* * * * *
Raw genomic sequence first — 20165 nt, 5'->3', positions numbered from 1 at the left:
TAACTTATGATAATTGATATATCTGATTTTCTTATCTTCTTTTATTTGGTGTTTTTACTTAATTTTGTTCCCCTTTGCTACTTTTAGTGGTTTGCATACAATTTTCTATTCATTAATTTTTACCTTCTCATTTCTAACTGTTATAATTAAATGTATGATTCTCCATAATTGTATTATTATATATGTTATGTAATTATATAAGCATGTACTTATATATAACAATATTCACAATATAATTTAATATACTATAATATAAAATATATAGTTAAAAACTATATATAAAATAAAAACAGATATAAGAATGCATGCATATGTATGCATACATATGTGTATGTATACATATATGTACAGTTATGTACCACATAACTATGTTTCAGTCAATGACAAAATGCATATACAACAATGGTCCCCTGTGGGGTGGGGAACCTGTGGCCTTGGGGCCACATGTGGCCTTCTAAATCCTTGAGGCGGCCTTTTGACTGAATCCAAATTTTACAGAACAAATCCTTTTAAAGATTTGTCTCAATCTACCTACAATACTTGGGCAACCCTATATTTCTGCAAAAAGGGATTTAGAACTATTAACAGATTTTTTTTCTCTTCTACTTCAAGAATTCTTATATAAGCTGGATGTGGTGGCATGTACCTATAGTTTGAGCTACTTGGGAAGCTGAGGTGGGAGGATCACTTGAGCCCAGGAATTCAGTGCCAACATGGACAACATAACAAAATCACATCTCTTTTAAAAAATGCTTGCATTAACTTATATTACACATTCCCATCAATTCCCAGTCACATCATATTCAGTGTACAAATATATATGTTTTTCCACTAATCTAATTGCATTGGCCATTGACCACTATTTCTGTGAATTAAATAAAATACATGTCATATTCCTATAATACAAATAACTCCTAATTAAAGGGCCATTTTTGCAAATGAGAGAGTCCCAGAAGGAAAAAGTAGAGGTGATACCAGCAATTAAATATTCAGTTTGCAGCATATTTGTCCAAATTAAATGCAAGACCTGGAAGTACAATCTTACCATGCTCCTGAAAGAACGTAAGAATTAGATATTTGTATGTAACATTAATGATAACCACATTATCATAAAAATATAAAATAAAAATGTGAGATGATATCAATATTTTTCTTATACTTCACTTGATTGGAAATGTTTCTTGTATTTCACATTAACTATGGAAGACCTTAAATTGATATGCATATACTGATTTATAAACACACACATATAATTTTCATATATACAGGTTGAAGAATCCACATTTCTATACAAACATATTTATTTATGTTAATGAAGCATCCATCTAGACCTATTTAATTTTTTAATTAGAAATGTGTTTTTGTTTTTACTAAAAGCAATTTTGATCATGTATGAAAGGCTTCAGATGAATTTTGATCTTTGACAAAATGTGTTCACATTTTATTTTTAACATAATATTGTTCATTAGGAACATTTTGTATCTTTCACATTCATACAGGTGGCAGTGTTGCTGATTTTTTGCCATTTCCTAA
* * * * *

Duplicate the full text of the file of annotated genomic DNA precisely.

Raw genomic sequence first — 20165 nt, 5'->3', positions numbered from 1 at the left:
TAACTTATGATAATTGATATATCTGATTTTCTTATCTTCTTTTATTTGGTGTTTTTACTTAATTTTGTTCCCCTTTGCTACTTTTAGTGGTTTGCATACAATTTTCTATTCATTAATTTTTACCTTCTCATTTCTAACTGTTATAATTAAATGTATGATTCTCCATAATTGTATTATTATATATGTTATGTAATTATATAAGCATGTACTTATATATAACAATATTCACAATATAATTTAATATACTATAATATAAAATATATAGTTAAAAACTATATATAAAATAAAAACAGATATAAGAATGCATGCATATGTATGCATACATATGTGTATGTATACATATATGTACAGTTATGTACCACATAACTATGTTTCAGTCAATGACAAAATGCATATACAACAATGGTCCCCTGTGGGGTGGGGAACCTGTGGCCTTGGGGCCACATGTGGCCTTCTAAATCCTTGAGGCGGCCTTTTGACTGAATCCAAATTTTACAGAACAAATCCTTTTAAAGATTTGTCTCAATCTACCTACAATACTTGGGCAACCCTATATTTCTGCAAAAAGGGATTTAGAACTATTAACAGATTTTTTTTCTCTTCTACTTCAAGAATTCTTATATAAGCTGGATGTGGTGGCATGTACCTATAGTTTGAGCTACTTGGGAAGCTGAGGTGGGAGGATCACTTGAGCCCAGGAATTCAGTGCCAACATGGACAACATAACAAAATCACATCTCTTTTAAAAAATGCTTGCATTAACTTATATTACACATTCCCATCAATTCCCAGTCACATCATATTCAGTGTACAAATATATATGTTTTTCCACTAATCTAATTGCATTGGCCATTGACCACTATTTCTGTGAATTAAATAAAATACATGTCATATTCCTATAATACAAATAACTCCTAATTAAAGGGCCATTTTTGCAAATGAGAGAGTCCCAGAAGGAAAAAGTAGAGGTGATACCAGCAATTAAATATTCAGTTTGCAGCATATTTGTCCAAATTAAATGCAAGACCTGGAAGTACAATCTTACCATGCTCCTGAAAGAACGTAAGAATTAGATATTTGTATGTAACATTAATGATAACCACATTATCATAAAAATATAAAATAAAAATGTGAGATGATATCAATATTTTTCTTATACTTCACTTGATTGGAAATGTTTCTTGTATTTCACATTAACTATGGAAGACCTTAAATTGATATGCATATACTGATTTATAAACACACACATATAATTTTCATATATACAGGTTGAAGAATCCACATTTCTATACAAACATATTTATTTATGTTAATGAAGCATCCATCTAGACCTATTTAATTTTTTAATTAGAAATGTGTTTTTGTTTTTACTAAAAGCAATTTTGATCATGTATGAAAGGCTTCAGATGAATTTTGATCTTTGACAAAATGTGTTCACATTTTATTTTTAACATAATATTGTTCATTAGGAACATTTTGTATCTTTCACATTCATACAGGTGGCAGTGTTGCTGATTTTTTGCCATTTCCTAA